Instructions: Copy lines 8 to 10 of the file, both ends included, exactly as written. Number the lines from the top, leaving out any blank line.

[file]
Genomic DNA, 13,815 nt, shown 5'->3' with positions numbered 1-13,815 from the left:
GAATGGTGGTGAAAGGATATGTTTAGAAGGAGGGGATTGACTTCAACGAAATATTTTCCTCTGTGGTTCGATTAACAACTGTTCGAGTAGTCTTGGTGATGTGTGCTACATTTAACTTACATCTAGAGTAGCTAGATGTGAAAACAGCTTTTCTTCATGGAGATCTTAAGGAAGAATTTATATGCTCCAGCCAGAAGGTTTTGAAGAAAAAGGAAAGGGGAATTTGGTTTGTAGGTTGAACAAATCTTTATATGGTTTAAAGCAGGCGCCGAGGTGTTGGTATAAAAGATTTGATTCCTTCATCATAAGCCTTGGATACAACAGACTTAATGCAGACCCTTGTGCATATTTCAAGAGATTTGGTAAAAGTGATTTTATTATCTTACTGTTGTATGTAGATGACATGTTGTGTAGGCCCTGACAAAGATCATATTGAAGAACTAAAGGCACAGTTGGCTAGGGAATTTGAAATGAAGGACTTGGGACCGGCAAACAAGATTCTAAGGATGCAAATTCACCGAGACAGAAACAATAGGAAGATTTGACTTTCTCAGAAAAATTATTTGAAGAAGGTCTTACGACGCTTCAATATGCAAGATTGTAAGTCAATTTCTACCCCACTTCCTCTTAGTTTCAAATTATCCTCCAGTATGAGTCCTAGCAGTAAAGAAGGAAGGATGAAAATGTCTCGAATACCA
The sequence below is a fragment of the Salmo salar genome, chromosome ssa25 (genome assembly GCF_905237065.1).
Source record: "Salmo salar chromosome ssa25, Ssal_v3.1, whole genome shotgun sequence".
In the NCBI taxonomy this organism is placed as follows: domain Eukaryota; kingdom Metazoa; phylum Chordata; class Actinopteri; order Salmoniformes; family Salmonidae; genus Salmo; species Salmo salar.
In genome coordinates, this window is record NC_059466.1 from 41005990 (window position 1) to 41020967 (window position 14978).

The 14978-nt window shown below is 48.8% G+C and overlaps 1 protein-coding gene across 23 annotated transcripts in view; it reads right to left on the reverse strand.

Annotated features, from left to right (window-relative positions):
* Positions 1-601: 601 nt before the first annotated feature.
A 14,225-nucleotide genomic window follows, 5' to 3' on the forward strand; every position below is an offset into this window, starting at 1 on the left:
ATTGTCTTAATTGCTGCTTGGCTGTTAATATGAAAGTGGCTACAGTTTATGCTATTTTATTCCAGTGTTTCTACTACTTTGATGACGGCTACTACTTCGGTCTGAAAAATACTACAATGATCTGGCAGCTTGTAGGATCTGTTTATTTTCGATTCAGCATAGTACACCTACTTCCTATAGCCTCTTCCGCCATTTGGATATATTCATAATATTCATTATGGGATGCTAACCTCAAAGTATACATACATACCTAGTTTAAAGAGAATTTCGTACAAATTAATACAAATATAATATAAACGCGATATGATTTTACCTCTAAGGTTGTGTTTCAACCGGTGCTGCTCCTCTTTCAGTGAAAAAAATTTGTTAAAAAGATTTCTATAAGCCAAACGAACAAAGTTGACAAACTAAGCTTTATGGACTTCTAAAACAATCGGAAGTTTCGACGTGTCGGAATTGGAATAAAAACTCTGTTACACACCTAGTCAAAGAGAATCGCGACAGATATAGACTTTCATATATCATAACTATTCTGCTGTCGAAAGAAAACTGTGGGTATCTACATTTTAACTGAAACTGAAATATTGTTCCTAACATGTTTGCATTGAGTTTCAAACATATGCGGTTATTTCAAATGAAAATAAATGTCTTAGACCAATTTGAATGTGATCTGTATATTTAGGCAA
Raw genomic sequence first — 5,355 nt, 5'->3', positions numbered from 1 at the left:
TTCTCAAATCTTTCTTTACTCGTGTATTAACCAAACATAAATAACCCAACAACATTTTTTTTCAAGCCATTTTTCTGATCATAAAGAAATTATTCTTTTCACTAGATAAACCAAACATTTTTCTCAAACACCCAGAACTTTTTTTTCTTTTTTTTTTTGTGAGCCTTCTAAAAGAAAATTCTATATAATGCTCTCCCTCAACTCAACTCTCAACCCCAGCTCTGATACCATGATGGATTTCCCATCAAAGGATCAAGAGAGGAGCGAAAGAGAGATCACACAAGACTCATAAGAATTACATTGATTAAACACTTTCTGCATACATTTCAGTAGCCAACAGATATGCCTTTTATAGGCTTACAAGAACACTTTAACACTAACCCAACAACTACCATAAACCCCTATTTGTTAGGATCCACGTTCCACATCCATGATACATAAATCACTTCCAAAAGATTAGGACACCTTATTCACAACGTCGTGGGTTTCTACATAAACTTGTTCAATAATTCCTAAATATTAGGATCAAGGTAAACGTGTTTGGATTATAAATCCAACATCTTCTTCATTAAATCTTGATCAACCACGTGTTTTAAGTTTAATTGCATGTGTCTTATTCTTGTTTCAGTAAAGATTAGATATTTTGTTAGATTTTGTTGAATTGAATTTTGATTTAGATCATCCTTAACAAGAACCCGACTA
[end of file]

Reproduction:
Annotated features, from left to right (window-relative positions):
* Positions 1-601: 601 nt before the first annotated feature.
A 14,225-nucleotide genomic window follows, 5' to 3' on the forward strand; every position below is an offset into this window, starting at 1 on the left: